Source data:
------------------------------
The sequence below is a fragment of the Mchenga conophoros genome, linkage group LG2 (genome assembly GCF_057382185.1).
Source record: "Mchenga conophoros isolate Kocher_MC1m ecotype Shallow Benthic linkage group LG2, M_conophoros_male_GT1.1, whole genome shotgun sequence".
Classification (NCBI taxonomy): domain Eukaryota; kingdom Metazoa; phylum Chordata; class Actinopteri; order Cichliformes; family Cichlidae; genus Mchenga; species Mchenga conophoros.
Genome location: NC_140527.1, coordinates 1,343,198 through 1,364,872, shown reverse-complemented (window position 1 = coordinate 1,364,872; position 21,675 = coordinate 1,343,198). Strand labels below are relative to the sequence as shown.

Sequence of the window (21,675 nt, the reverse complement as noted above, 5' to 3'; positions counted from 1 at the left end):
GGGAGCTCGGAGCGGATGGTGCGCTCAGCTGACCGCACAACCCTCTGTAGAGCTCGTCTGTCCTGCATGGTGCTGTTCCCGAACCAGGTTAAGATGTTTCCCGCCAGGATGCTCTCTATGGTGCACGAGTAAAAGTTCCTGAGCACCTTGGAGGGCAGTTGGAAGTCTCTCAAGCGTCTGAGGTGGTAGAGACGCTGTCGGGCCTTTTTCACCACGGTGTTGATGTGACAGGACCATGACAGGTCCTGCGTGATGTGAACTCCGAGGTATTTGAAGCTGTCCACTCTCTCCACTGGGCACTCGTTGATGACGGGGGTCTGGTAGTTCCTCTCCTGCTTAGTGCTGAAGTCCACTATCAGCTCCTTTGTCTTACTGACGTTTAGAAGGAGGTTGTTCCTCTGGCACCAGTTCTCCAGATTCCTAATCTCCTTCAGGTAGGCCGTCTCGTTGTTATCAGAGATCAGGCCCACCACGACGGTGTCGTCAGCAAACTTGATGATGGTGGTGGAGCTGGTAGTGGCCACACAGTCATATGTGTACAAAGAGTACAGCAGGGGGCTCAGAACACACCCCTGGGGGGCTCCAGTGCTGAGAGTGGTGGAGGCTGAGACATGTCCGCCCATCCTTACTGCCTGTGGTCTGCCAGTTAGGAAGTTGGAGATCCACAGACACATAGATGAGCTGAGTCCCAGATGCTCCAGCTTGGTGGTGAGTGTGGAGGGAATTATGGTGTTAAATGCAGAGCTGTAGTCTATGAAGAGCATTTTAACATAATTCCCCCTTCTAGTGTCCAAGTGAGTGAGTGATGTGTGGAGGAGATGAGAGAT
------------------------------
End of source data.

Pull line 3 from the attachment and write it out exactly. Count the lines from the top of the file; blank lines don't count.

Classification (NCBI taxonomy): domain Eukaryota; kingdom Metazoa; phylum Chordata; class Actinopteri; order Cichliformes; family Cichlidae; genus Mchenga; species Mchenga conophoros.